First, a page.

The Spiritual Vision of Faith

Then he touched their eyes and said, “Let it be done for you according to your faith.”Mt 9: 29

We see what we want to see, and it is that desire to see only what we want to see that blinds us from the truth.

Without faith, I cannot know God. I cannot know God only through philosophy. I cannot know God only through science. I cannot know God only by doing right by others.

Not that these things do not have value. Of course they do. It would be absurd to suggest otherwise. Everything can help see the truth–that is, to help us distinguish between reality and shadow–provided that we have faith. We see and understand to the extent that we have faith. A person’s lack of belief–his or her blindness–results simply from a lack of faith.

It is from a lack of faith that inspires an atheist to argue against the existence of God from the problem of evil. (On the contrary, the argument makes no sense to a person with faith.) It is from a non-believer’s lack of faith that evidence from the fossil record suggests that the story of Creation is a nothing but a myth. (To me, evolution illustrates that God’s creation is a work in progress.) It is a physicist’s lack of faith that leads him to conclude there is no God, not string theory. (In fact, is our pursuit of science nothing more than man exploring Eden as described in Gen 2: 19-20?) It is a lack of faith that leads people into immorality, not Lady GaGa.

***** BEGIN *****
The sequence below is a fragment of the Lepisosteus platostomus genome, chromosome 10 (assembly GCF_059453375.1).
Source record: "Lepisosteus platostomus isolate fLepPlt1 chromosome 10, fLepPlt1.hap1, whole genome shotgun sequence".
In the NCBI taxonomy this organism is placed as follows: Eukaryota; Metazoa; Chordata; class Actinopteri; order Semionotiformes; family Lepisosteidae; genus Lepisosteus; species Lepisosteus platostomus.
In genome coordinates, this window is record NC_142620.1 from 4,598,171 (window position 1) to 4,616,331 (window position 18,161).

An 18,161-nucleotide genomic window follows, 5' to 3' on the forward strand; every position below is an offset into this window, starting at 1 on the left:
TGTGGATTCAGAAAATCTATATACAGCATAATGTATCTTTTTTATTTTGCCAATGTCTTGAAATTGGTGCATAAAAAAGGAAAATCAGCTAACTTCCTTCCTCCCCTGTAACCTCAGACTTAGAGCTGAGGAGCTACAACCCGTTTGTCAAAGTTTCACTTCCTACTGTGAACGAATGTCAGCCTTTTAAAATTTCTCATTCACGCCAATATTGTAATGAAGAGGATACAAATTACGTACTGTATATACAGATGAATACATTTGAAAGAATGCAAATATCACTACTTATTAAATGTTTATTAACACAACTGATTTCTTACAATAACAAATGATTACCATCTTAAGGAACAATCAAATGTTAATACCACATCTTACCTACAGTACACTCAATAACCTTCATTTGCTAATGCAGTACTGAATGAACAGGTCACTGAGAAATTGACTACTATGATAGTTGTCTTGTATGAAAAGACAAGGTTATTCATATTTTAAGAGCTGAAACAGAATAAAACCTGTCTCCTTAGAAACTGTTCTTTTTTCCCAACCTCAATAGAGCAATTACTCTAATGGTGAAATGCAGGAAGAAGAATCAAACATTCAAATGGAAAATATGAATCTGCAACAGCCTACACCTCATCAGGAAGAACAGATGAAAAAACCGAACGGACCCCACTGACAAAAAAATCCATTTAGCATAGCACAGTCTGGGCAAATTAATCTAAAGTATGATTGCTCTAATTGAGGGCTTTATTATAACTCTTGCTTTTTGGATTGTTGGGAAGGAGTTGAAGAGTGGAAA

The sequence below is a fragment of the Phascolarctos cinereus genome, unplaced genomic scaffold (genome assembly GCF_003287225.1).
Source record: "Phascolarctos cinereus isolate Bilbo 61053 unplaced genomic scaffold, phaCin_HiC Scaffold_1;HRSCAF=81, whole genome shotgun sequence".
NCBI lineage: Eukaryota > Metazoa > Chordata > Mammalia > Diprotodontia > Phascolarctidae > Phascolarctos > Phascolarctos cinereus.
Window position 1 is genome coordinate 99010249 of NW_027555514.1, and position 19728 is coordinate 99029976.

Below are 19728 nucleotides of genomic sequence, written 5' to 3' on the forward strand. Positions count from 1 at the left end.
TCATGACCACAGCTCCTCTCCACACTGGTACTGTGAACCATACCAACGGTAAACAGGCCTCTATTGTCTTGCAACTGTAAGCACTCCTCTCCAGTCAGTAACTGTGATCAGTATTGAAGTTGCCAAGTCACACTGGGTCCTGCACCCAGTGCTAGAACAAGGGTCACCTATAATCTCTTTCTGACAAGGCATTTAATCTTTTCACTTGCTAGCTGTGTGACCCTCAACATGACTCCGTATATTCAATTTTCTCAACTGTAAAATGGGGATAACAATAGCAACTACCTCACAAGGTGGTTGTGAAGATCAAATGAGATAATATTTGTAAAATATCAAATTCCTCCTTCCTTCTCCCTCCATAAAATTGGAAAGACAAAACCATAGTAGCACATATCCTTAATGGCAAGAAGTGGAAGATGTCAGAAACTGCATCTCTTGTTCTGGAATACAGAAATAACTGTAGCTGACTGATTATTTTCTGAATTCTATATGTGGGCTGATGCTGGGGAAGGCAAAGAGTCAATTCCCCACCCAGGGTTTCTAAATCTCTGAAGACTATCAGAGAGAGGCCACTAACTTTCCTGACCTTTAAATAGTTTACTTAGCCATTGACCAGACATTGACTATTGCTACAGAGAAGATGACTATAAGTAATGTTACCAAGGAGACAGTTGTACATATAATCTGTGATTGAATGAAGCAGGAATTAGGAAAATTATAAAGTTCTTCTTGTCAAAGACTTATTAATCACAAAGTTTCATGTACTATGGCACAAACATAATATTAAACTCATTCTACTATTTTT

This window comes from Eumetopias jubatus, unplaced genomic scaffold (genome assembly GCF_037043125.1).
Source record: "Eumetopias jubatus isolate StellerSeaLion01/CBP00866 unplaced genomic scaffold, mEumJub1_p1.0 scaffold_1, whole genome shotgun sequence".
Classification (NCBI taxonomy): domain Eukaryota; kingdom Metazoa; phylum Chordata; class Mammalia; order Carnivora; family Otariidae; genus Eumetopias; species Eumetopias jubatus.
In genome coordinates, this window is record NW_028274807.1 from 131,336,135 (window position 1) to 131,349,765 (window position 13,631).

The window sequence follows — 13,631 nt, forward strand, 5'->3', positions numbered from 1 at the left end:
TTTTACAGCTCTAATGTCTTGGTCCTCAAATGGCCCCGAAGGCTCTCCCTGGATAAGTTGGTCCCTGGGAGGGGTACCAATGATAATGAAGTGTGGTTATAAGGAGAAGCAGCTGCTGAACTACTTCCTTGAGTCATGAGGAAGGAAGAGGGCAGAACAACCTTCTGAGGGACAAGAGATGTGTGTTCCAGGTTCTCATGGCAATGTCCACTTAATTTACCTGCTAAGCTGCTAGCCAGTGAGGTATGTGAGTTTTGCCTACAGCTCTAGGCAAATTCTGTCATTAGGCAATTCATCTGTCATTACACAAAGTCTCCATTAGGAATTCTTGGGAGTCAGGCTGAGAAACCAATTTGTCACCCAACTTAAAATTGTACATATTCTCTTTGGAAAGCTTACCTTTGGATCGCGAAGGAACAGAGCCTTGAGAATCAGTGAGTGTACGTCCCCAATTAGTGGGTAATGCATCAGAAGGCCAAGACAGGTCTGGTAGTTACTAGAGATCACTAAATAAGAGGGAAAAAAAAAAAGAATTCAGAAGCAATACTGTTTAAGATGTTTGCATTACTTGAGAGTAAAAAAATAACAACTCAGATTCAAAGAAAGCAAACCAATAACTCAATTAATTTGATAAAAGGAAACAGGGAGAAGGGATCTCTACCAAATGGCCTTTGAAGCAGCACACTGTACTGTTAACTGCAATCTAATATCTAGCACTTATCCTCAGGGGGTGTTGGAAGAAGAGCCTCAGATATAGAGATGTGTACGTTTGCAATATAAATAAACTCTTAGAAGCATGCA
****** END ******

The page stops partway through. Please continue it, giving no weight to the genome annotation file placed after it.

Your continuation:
Thus, it is not reason that leads one away from God. It is a lack of faith that leads one away from God. And reason cannot diminish a person’s faith, since faith and reason derive from the same source.

Faith gives man sight. But, given the frailty of the human condition, our sight can go bad. Even those who can see need glasses. Fortunately, we have reason, science, the arts, philosophy, and so many other great gifts that help us maintain the spiritual vision of our faith.

Hence, there is no need to repeal the Enlightenment.

Peace and all goodness!

Advertisements

One Response

  1. Such Wisdom from one so young (youth is relative). If more Christians would address their faith with openness (“evolution illustrates that God’s creation is a work in progress”) and less all or nothing judgment, we could overcome the Galileo syndrome that has constantly found the ‘church organization’ fighting for shallow faith instead of letting believers use the gifts of thought and questioning to learn more of the glory of creation.

Leave a Reply

Fill in your details below or click an icon to log in:

WordPress.com Logo

You are commenting using your WordPress.com account. Log Out / Change )

Twitter picture

You are commenting using your Twitter account. Log Out / Change )

Facebook photo

You are commenting using your Facebook account. Log Out / Change )

Google+ photo

You are commenting using your Google+ account. Log Out / Change )

Connecting to %s

%d bloggers like this: